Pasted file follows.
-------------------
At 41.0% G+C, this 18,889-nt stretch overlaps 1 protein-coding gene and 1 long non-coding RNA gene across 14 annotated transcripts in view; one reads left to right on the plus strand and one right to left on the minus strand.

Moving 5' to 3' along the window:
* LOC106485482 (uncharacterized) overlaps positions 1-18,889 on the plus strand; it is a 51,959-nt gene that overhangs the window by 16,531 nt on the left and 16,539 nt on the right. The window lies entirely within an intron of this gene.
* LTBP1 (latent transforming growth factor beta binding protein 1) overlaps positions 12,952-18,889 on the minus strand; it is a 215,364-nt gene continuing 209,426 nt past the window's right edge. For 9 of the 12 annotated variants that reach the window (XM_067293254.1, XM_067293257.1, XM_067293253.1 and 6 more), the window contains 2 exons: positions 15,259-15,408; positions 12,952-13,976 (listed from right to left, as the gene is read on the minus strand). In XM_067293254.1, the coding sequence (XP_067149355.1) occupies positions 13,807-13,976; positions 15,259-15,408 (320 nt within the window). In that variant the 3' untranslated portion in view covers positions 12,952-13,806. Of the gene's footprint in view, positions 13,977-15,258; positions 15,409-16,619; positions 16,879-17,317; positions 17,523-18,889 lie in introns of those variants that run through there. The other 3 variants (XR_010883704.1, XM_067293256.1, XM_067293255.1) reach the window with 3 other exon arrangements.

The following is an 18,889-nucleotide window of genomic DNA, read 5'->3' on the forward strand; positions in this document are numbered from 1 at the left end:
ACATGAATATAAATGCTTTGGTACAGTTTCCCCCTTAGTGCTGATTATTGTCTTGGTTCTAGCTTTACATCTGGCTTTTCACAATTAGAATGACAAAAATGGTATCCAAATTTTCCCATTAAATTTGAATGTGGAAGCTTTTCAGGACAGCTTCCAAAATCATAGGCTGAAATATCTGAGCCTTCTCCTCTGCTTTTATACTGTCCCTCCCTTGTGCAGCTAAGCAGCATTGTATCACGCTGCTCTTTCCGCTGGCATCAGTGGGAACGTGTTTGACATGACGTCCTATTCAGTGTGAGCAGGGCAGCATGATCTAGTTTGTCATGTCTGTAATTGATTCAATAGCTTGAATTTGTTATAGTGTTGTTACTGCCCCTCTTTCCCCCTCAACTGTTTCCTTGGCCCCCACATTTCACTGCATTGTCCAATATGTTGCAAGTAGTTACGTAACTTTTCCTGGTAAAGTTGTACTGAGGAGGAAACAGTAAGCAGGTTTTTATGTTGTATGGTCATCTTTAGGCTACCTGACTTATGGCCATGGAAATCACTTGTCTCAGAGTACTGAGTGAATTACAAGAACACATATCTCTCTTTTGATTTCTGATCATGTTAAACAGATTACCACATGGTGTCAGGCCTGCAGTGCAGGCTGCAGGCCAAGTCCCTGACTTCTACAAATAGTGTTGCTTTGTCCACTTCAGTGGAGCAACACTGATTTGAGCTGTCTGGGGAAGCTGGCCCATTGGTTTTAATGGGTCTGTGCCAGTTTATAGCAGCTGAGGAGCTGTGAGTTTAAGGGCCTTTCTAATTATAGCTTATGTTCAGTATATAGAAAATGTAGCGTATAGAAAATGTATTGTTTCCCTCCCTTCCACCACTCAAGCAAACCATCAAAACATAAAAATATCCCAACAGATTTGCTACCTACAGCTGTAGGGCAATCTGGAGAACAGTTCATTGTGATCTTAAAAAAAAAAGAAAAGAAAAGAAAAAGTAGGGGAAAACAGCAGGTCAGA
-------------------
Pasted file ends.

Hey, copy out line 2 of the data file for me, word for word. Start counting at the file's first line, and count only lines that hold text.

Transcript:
Moving 5' to 3' along the window: